by Lori Goodman
It's the classic story, pet stores sell thousands of live ducklings every year. Baby ducks are hard to resist, and pet stores know it. What happens to most ducklings once they're fully grown and not so cute and cuddly? Thousands tragically end up abandoned, dumped into local ponds, lakes and canals where they die from causes ranging from malnutrition to predatory attacks.
People have been led to believe that ducks are easy to care for and make great pets. Unless you are fully prepared, nothing could be further from the truth.
Before you buy, prepare yourself and your family
A duck can make a wonderful and interesting pet, if you are willing to take a minute to learn the facts. If you decide to buy a live duckling, be sure it is not an impulse purchase. Prepare yourself, your family and your new pet by reading our Duckling Care and take it to places where ducks are sold without care instructions.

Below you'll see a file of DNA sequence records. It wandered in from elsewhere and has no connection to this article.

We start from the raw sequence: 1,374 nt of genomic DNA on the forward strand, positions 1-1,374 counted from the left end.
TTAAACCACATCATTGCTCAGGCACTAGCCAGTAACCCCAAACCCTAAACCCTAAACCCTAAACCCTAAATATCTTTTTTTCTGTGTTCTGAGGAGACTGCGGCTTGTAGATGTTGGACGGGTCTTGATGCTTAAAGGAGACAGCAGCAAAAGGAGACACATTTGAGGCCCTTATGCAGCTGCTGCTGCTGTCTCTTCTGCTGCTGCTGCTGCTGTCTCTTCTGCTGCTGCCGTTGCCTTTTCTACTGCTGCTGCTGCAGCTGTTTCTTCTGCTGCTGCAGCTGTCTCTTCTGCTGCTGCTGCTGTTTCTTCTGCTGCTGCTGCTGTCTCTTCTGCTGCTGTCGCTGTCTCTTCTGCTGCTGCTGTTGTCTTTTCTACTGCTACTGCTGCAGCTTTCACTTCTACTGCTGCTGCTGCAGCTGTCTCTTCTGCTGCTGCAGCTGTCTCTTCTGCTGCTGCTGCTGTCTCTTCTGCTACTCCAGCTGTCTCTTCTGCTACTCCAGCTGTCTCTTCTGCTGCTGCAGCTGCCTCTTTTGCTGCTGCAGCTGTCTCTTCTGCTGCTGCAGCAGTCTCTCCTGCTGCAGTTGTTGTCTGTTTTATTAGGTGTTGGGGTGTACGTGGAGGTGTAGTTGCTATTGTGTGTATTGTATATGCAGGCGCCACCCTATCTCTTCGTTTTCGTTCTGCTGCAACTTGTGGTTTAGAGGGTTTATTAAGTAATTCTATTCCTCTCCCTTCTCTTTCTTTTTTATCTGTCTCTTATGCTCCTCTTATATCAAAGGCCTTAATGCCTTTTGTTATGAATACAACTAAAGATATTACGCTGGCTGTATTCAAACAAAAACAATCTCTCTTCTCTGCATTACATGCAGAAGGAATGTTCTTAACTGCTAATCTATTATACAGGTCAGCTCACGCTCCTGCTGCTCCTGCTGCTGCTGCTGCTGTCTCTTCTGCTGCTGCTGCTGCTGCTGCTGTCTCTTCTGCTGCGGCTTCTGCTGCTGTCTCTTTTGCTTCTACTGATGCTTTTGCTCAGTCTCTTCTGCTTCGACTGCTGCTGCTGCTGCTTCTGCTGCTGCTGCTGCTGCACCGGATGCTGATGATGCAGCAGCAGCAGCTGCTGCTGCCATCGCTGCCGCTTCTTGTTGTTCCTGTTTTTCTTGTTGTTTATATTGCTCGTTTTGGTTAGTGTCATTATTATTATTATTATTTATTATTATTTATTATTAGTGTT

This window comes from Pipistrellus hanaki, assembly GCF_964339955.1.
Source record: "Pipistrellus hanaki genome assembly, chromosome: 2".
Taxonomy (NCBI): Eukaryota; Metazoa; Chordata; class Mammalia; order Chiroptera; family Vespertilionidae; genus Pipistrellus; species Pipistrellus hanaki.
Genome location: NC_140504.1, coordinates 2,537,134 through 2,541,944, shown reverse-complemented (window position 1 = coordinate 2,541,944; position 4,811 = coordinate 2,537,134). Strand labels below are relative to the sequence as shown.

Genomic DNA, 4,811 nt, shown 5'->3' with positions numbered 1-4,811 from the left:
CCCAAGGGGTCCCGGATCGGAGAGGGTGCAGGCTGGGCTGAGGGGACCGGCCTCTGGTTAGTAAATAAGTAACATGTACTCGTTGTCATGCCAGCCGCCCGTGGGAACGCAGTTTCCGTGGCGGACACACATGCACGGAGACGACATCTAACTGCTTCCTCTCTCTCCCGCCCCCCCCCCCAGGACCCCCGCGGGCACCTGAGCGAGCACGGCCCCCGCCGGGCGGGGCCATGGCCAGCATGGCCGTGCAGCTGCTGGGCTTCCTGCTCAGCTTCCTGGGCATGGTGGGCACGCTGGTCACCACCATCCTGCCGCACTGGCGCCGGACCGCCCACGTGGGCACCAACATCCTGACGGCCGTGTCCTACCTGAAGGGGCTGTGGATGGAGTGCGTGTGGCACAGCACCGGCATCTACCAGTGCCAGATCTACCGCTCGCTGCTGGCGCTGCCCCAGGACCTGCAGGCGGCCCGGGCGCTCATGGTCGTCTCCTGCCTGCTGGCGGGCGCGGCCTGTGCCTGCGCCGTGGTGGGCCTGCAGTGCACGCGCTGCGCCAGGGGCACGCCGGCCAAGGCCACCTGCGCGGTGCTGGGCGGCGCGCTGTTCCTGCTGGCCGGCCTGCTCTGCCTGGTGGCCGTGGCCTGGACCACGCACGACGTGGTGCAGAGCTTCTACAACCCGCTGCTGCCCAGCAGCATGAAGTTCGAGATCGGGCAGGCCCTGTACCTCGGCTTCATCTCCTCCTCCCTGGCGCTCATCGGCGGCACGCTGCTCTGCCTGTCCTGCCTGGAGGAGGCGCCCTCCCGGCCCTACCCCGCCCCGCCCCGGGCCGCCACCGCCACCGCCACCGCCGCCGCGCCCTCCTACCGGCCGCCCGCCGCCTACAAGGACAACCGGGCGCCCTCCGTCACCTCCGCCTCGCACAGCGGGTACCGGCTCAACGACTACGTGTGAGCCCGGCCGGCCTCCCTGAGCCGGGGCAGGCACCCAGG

Encourage your Parks and Recreation Departments to post signs warning people about the dangers of dumping domestic waterfowl into wild ecosystems.
Do your part to make a duck's life safer, happier, better.
This duckling is 3 weeks old
and has outgrown her cage
We know you are reading this because you share our love for these creatures. We thank you for caring and encourage you to educate others.
There are hundreds of news articles, webpages, and warnings about the growing animal cruelty problems caused by good-hearted people making uneducated choices. Here are my top picks:
CDC: Why parents should think twice before giving baby birds for Easter
Prevent Easter Cruelty to Animals
Abandoned domestic ducks and geese left to fend for themselves
Real Animals Don't Make Appropriate Easter Gifts
CDC: Salmonella hadar Associated with Pet Ducklings